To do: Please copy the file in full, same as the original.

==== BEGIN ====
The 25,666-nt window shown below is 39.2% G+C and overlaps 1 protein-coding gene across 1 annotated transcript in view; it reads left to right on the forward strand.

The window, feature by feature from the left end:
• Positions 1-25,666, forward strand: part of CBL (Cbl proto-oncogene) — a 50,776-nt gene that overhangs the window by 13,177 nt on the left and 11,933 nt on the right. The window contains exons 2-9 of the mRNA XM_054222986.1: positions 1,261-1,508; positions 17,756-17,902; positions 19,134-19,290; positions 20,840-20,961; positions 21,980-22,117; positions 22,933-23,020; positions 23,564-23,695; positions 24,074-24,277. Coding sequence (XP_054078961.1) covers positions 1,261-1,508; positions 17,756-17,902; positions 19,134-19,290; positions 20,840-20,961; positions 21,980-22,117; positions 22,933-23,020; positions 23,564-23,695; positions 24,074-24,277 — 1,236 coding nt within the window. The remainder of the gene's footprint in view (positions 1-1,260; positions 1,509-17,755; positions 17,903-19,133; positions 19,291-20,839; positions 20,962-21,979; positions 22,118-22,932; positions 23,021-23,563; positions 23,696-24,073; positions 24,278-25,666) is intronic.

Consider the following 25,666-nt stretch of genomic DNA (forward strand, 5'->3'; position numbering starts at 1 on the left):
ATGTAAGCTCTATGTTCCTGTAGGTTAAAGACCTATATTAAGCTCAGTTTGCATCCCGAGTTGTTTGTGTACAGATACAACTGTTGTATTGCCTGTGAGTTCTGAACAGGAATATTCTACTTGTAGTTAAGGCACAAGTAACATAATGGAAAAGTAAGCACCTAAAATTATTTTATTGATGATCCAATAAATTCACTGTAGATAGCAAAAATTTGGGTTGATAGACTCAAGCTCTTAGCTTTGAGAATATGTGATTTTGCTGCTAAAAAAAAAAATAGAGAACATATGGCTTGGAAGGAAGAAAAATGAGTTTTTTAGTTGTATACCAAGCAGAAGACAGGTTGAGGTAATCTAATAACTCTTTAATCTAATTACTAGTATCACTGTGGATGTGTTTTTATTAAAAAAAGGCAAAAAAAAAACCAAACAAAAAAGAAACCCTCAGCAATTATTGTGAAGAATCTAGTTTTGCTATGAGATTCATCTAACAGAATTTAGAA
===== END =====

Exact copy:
The 25,666-nt window shown below is 39.2% G+C and overlaps 1 protein-coding gene across 1 annotated transcript in view; it reads left to right on the forward strand.

The window, feature by feature from the left end:
• Positions 1-25,666, forward strand: part of CBL (Cbl proto-oncogene) — a 50,776-nt gene that overhangs the window by 13,177 nt on the left and 11,933 nt on the right. The window contains exons 2-9 of the mRNA XM_054222986.1: positions 1,261-1,508; positions 17,756-17,902; positions 19,134-19,290; positions 20,840-20,961; positions 21,980-22,117; positions 22,933-23,020; positions 23,564-23,695; positions 24,074-24,277. Coding sequence (XP_054078961.1) covers positions 1,261-1,508; positions 17,756-17,902; positions 19,134-19,290; positions 20,840-20,961; positions 21,980-22,117; positions 22,933-23,020; positions 23,564-23,695; positions 24,074-24,277 — 1,236 coding nt within the window. The remainder of the gene's footprint in view (positions 1-1,260; positions 1,509-17,755; positions 17,903-19,133; positions 19,291-20,839; positions 20,962-21,979; positions 22,118-22,932; positions 23,021-23,563; positions 23,696-24,073; positions 24,278-25,666) is intronic.

Consider the following 25,666-nt stretch of genomic DNA (forward strand, 5'->3'; position numbering starts at 1 on the left):
ATGTAAGCTCTATGTTCCTGTAGGTTAAAGACCTATATTAAGCTCAGTTTGCATCCCGAGTTGTTTGTGTACAGATACAACTGTTGTATTGCCTGTGAGTTCTGAACAGGAATATTCTACTTGTAGTTAAGGCACAAGTAACATAATGGAAAAGTAAGCACCTAAAATTATTTTATTGATGATCCAATAAATTCACTGTAGATAGCAAAAATTTGGGTTGATAGACTCAAGCTCTTAGCTTTGAGAATATGTGATTTTGCTGCTAAAAAAAAAAATAGAGAACATATGGCTTGGAAGGAAGAAAAATGAGTTTTTTAGTTGTATACCAAGCAGAAGACAGGTTGAGGTAATCTAATAACTCTTTAATCTAATTACTAGTATCACTGTGGATGTGTTTTTATTAAAAAAAGGCAAAAAAAAAACCAAACAAAAAAGAAACCCTCAGCAATTATTGTGAAGAATCTAGTTTTGCTATGAGATTCATCTAACAGAATTTAGAA